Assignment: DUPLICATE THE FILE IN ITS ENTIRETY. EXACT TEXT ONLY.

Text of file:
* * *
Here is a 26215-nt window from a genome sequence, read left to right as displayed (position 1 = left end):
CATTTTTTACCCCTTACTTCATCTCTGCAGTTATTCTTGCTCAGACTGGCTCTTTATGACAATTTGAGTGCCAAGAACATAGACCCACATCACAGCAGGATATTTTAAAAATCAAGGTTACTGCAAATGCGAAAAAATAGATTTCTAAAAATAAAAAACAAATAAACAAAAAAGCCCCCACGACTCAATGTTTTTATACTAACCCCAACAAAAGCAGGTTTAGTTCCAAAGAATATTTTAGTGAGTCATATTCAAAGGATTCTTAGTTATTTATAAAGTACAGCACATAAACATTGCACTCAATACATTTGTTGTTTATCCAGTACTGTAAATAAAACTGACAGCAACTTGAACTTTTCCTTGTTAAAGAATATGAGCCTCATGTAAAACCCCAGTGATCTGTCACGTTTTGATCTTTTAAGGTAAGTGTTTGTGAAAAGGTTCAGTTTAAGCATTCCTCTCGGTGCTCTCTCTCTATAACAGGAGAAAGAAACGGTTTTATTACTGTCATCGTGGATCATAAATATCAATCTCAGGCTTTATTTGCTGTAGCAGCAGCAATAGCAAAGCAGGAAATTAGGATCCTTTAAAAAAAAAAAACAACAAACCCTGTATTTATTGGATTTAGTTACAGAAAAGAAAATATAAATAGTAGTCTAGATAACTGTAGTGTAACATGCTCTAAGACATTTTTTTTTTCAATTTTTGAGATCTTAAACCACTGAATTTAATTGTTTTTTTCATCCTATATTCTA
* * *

Here is a 26215-nt window from a genome sequence, read left to right as displayed (position 1 = left end):
CATTTTTTACCCCTTACTTCATCTCTGCAGTTATTCTTGCTCAGACTGGCTCTTTATGACAATTTGAGTGCCAAGAACATAGACCCACATCACAGCAGGATATTTTAAAAATCAAGGTTACTGCAAATGCGAAAAAATAGATTTCTAAAAATAAAAAACAAATAAACAAAAAAGCCCCCACGACTCAATGTTTTTATACTAACCCCAACAAAAGCAGGTTTAGTTCCAAAGAATATTTTAGTGAGTCATATTCAAAGGATTCTTAGTTATTTATAAAGTACAGCACATAAACATTGCACTCAATACATTTGTTGTTTATCCAGTACTGTAAATAAAACTGACAGCAACTTGAACTTTTCCTTGTTAAAGAATATGAGCCTCATGTAAAACCCCAGTGATCTGTCACGTTTTGATCTTTTAAGGTAAGTGTTTGTGAAAAGGTTCAGTTTAAGCATTCCTCTCGGTGCTCTCTCTCTATAACAGGAGAAAGAAACGGTTTTATTACTGTCATCGTGGATCATAAATATCAATCTCAGGCTTTATTTGCTGTAGCAGCAGCAATAGCAAAGCAGGAAATTAGGATCCTTTAAAAAAAAAAAACAACAAACCCTGTATTTATTGGATTTAGTTACAGAAAAGAAAATATAAATAGTAGTCTAGATAACTGTAGTGTAACATGCTCTAAGACATTTTTTTTTTCAATTTTTGAGATCTTAAACCACTGAATTTAATTGTTTTTTTCATCCTATATTCTA